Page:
The notion of Neanderthals as our brute, uncivilized, inferior cousins could well be put to rest. New research suggests that humans simply outlasted Neanderthals, and not necessarily because humans were superior.
In a paper published Tuesday in the journal Nature Communications, [Oren] Kolodny and his colleague Marc Feldman test a more basic hypothesis - that the extinction of the Neanderthals was simply a consequence of population dynamics and bad timing.
"It's not that Neanderthals were these brutish, wide-shouldered, sort of advanced apes that roamed the land until we came over and beat them," Kolodny said. "It's more that it was a companion hominin species that was very similar to us."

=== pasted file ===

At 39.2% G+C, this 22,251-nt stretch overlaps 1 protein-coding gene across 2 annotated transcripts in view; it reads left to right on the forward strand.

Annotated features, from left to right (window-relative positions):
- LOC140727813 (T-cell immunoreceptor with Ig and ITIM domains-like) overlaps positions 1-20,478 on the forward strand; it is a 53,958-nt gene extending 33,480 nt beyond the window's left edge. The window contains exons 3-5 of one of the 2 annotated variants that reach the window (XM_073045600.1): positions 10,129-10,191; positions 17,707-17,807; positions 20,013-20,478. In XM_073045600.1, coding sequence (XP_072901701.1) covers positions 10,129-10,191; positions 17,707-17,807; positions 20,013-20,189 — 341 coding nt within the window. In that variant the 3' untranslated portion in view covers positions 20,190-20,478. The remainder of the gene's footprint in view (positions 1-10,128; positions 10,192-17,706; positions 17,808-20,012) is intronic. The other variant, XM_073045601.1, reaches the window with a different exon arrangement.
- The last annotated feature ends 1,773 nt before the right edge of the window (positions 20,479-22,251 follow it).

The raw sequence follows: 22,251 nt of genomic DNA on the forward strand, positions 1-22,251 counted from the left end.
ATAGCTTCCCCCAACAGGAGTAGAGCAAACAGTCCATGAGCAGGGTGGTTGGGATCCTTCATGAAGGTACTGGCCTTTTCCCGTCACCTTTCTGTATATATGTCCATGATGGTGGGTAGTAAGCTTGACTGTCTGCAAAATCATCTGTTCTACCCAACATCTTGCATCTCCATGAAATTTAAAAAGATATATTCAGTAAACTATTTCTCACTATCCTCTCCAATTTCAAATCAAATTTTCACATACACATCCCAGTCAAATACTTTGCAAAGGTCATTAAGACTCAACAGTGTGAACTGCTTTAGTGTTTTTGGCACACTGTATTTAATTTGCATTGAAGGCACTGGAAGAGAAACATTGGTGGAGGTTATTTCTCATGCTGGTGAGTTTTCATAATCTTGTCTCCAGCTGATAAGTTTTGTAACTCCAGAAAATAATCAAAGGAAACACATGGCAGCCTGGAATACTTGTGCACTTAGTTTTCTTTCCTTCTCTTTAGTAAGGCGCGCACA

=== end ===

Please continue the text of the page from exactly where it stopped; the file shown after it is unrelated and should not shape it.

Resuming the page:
Using basic principles of ecology and previous understanding of human migration, researchers ran myriad simulations to determine who would be the evolutionary winner even without having a leg up in superiority. Their conclusion was that Neanderthals simply couldn't keep up with the constant arrival of humans into their territories.
It doesn't necessarily prove that humans didn't have a selective advantage, or that climate change didn't influence the Neanderthals' fate, Kolodny cautioned. "But even if there were no selection and no climate change, the end result would have been the same. It's a subtle distinction but it's important."